Pay attention to nuts and bolts of Iraq’s future



This month, the United States has withdrawn its combat troops after a seven-year Iraq campaign. It follows an earlier withdrawal – the withdrawal of the promise to leave a stable, free and democratic Iraq.

Nearly a decade after the US invasion, with an unemployment rate of about 40 per cent and thousands of refugees driven from the country in search of a safer, better life, the rhetoric of a free Iraq has given way to the necessity of a stable Iraq – one which provides opportunities for the 30 million people who remain.

Their future lies not in the shifting promises of the bickering political leadership or the vagaries of aid disbursement, but in the certainty of employment and economic progress.

The hope is that the major investments that have taken place, particularly in the energy sector, will have knock-on effects to the rest of the economy. Private foreign investors are keen to capitalise upon Iraq’s potential – and contribute to its rebuilding. Over $63 billion poured into the oil, gas and real estate sectors between 2003 and last year. As of 2009, the UAE was the leading foreign investor in Iraq, contributing more than $31 billion.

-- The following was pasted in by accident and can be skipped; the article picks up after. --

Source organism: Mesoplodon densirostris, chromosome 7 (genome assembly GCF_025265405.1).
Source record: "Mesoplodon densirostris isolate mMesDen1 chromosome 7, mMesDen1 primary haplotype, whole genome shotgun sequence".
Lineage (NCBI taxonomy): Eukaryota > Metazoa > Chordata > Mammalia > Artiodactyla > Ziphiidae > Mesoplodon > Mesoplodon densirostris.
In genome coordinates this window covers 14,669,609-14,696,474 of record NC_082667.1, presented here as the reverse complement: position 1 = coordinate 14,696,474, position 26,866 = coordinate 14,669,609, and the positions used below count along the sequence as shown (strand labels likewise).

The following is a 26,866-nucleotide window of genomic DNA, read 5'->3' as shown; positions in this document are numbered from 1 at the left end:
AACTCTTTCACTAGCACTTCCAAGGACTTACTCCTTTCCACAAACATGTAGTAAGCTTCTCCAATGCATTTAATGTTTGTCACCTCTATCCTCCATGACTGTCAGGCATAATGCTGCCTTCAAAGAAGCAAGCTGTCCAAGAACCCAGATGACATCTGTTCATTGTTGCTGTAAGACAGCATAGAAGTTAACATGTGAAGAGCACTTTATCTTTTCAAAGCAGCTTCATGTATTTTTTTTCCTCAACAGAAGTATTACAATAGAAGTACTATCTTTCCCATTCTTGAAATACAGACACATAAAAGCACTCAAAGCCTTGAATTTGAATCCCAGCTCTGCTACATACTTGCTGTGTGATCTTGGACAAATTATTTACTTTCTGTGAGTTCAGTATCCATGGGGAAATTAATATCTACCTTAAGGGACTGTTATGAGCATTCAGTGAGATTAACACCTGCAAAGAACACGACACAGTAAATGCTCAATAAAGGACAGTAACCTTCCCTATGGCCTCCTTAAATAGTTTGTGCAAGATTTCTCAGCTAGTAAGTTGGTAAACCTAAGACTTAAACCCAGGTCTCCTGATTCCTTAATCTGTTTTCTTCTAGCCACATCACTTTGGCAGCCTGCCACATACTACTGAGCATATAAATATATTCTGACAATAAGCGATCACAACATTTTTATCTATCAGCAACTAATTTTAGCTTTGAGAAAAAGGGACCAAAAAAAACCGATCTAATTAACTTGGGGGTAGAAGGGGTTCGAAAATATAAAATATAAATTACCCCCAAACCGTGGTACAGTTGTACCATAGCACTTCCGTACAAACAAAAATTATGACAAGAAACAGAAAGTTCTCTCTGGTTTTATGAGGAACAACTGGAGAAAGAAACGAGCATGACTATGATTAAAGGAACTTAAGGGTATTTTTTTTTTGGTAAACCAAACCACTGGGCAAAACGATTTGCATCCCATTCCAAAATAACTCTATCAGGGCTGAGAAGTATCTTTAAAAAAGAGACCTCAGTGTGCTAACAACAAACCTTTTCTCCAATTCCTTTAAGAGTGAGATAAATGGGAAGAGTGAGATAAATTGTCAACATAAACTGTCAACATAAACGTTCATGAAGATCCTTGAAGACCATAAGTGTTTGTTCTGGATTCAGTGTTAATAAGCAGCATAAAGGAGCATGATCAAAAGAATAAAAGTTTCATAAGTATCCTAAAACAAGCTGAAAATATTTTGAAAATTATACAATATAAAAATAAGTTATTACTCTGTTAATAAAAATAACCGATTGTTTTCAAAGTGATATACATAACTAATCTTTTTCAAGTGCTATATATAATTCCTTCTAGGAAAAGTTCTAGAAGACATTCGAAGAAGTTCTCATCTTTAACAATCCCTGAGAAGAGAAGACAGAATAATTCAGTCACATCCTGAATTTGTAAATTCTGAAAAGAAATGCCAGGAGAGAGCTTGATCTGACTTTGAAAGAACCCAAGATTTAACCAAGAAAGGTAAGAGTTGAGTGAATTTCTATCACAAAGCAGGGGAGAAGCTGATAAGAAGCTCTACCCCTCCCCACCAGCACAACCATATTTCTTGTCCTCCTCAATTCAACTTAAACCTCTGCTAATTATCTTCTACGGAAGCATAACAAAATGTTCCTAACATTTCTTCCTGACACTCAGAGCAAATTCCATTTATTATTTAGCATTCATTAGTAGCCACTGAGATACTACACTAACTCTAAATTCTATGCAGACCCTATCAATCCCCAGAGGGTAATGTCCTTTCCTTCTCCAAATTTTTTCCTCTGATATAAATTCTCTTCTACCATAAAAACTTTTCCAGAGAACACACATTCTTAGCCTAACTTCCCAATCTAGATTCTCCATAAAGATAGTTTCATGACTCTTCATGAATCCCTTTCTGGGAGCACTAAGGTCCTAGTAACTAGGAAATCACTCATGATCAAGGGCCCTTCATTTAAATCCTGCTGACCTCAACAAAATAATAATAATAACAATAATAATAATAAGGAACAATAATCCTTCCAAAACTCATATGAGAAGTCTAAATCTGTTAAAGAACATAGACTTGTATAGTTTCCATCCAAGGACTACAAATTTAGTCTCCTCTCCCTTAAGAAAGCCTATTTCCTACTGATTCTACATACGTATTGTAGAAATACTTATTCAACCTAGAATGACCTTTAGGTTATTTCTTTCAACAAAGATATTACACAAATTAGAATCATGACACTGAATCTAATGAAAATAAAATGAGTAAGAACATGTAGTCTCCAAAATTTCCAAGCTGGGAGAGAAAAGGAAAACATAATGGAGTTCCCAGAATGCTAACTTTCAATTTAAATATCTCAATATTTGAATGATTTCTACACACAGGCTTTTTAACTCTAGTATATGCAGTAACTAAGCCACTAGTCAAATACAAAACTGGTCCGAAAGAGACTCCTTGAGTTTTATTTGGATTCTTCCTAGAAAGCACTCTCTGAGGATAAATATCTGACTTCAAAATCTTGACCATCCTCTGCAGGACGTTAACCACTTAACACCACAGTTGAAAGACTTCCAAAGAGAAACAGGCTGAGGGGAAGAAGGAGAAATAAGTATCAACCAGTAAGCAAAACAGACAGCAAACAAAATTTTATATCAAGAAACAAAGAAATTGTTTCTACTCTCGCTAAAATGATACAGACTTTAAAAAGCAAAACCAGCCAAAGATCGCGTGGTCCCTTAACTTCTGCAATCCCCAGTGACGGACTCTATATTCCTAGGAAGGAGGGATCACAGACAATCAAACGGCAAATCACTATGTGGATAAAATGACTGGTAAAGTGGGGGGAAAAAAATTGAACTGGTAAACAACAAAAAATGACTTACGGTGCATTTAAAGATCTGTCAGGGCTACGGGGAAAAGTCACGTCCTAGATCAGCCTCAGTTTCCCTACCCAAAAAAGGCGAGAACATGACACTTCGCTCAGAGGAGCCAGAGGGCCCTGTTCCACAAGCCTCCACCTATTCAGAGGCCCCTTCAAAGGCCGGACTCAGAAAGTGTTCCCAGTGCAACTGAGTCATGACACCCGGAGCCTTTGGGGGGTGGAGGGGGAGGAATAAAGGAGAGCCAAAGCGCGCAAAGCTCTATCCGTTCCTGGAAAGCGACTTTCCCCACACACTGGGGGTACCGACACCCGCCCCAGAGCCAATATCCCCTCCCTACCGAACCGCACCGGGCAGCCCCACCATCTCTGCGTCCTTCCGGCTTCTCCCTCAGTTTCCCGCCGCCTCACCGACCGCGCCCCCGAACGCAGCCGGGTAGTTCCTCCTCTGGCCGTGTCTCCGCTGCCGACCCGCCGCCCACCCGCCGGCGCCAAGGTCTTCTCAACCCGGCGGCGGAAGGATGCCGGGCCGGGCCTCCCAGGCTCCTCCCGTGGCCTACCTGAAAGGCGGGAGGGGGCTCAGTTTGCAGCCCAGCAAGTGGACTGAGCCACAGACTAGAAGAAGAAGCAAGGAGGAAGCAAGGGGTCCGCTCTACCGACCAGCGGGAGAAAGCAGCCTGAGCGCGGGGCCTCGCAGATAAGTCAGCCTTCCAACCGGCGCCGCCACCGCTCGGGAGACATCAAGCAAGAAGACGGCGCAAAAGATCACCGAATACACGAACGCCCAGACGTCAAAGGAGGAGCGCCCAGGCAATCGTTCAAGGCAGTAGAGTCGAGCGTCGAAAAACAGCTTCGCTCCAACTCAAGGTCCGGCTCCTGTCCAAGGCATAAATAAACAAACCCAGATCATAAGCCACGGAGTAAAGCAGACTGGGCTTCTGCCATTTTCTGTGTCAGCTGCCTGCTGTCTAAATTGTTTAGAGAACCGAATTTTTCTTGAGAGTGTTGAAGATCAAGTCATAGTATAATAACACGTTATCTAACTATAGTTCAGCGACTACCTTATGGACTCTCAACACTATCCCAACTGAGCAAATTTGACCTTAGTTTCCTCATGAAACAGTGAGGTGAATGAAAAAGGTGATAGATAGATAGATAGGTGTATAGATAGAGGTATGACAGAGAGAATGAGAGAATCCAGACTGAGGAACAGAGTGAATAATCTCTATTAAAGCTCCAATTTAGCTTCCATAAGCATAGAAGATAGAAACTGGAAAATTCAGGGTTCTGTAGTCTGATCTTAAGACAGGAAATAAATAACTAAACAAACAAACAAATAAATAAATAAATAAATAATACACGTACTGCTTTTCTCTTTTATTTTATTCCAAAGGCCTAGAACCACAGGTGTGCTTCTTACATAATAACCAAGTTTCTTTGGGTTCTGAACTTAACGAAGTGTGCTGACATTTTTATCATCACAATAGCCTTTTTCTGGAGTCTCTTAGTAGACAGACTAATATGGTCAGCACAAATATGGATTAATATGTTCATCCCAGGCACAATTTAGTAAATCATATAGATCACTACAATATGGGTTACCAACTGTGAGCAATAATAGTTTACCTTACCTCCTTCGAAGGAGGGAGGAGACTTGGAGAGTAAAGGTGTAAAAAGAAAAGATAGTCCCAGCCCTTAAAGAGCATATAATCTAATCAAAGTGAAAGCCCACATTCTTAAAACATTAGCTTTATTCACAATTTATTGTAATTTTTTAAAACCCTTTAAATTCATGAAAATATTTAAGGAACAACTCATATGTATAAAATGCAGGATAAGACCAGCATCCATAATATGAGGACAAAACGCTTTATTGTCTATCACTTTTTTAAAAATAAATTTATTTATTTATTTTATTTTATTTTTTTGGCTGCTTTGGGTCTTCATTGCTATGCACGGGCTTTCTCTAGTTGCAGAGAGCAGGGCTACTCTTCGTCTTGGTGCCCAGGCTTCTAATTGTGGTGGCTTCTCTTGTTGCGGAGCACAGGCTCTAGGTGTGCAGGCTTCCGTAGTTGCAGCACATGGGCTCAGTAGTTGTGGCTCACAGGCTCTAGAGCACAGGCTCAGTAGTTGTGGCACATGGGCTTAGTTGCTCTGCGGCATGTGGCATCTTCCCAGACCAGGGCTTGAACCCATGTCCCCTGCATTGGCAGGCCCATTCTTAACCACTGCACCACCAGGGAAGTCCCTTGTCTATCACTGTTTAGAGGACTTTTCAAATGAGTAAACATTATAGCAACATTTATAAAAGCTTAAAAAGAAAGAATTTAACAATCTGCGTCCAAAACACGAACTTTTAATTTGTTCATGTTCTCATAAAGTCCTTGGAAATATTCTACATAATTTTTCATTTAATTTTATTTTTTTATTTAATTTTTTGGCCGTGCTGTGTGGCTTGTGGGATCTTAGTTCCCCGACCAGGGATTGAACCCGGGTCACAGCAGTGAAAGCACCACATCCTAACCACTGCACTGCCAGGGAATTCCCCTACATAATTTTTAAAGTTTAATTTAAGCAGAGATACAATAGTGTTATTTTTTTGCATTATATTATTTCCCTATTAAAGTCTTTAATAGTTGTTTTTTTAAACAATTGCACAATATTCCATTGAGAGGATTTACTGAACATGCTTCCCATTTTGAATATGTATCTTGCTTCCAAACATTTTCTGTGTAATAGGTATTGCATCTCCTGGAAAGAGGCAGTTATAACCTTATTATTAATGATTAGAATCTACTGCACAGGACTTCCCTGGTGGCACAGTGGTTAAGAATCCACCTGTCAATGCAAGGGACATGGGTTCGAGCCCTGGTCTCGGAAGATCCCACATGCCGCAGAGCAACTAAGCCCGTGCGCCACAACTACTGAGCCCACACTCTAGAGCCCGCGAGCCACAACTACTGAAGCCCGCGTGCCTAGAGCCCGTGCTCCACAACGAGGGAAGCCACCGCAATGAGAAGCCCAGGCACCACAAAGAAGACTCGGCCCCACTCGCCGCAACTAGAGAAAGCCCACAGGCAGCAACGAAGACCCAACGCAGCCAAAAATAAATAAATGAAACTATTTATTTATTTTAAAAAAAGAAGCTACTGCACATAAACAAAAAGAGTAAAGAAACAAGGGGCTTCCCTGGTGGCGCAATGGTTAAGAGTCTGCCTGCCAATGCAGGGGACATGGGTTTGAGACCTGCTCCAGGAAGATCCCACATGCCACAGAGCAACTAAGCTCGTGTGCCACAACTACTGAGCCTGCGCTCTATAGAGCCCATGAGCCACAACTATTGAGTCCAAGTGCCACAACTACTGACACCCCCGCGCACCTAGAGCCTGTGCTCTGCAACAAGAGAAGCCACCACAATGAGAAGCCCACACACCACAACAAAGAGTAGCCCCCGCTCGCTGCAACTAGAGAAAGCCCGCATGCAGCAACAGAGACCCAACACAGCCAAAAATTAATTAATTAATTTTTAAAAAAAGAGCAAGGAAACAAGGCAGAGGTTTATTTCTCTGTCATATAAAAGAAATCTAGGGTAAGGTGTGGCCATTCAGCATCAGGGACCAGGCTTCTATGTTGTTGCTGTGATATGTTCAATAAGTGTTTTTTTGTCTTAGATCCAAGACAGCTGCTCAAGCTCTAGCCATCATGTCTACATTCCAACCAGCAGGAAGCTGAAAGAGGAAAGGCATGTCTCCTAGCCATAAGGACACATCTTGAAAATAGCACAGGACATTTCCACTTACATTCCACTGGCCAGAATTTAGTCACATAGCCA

More than 83 per cent of investment has been allocated to so-called mega-projects. Less is said of the small businesses that have been stifled since economic sanctions in the 1990s. The family-run store, normally the backbone of the community economy, has to be revived or else their sons will return to the street.

As much as anything else, security relies on a basic quality of life. “Electricity is worse than ever,” Sheikh Ahmad al Kinani, a Shiite in west Baghdad, told The National yesterday. “Children and elderly are dying from the heat.” Indeed, even after years in power, the US-backed Iraqi government has been unable to provide stable services of water, electricity and other necessities. That must change.

The fuel of this redevelopment is, not surprisingly, oil. Given the country’s possession of the second largest reserves – and the hope of relatively stable oil prices – the economic trajectory should be positive. Plans to increase the country’s output capacity fourfold by 2017 are perhaps overambitious, but confidence is the key to growth.

The country’s boosters have predicted an urban Metro in Baghdad within 10 years. They are paid for such rosy assessments. Iraq, and particularly her cities, are recovering from one of the most ravaging periods in modern Middle Eastern history. The country has the resources to again become a pillar of the region, but it is a long road ahead.